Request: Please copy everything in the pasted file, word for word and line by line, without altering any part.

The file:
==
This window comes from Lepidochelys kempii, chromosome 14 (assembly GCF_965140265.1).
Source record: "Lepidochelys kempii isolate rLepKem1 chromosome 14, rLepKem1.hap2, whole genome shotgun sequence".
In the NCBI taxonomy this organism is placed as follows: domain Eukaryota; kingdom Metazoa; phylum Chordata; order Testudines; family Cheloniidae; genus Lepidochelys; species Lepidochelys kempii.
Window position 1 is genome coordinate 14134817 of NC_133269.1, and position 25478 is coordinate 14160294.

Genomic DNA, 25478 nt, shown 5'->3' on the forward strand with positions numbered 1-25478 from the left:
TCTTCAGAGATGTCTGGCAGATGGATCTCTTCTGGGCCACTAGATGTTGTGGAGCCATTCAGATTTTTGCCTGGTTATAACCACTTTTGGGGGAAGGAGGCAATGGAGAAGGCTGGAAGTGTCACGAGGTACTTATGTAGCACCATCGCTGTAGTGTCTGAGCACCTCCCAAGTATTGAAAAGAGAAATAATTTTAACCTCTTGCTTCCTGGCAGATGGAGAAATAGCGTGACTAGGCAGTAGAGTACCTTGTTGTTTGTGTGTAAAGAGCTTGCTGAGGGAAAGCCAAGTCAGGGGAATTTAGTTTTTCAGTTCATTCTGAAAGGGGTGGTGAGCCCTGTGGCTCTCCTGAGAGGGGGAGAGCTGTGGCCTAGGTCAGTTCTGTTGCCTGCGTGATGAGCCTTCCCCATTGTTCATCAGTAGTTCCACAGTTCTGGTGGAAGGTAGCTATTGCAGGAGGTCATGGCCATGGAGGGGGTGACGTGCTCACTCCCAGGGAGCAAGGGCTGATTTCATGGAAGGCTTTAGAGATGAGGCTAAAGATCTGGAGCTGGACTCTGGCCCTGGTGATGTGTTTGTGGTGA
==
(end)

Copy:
This window comes from Lepidochelys kempii, chromosome 14 (assembly GCF_965140265.1).
Source record: "Lepidochelys kempii isolate rLepKem1 chromosome 14, rLepKem1.hap2, whole genome shotgun sequence".
In the NCBI taxonomy this organism is placed as follows: domain Eukaryota; kingdom Metazoa; phylum Chordata; order Testudines; family Cheloniidae; genus Lepidochelys; species Lepidochelys kempii.
Window position 1 is genome coordinate 14134817 of NC_133269.1, and position 25478 is coordinate 14160294.

Genomic DNA, 25478 nt, shown 5'->3' on the forward strand with positions numbered 1-25478 from the left:
TCTTCAGAGATGTCTGGCAGATGGATCTCTTCTGGGCCACTAGATGTTGTGGAGCCATTCAGATTTTTGCCTGGTTATAACCACTTTTGGGGGAAGGAGGCAATGGAGAAGGCTGGAAGTGTCACGAGGTACTTATGTAGCACCATCGCTGTAGTGTCTGAGCACCTCCCAAGTATTGAAAAGAGAAATAATTTTAACCTCTTGCTTCCTGGCAGATGGAGAAATAGCGTGACTAGGCAGTAGAGTACCTTGTTGTTTGTGTGTAAAGAGCTTGCTGAGGGAAAGCCAAGTCAGGGGAATTTAGTTTTTCAGTTCATTCTGAAAGGGGTGGTGAGCCCTGTGGCTCTCCTGAGAGGGGGAGAGCTGTGGCCTAGGTCAGTTCTGTTGCCTGCGTGATGAGCCTTCCCCATTGTTCATCAGTAGTTCCACAGTTCTGGTGGAAGGTAGCTATTGCAGGAGGTCATGGCCATGGAGGGGGTGACGTGCTCACTCCCAGGGAGCAAGGGCTGATTTCATGGAAGGCTTTAGAGATGAGGCTAAAGATCTGGAGCTGGACTCTGGCCCTGGTGATGTGTTTGTGGTGA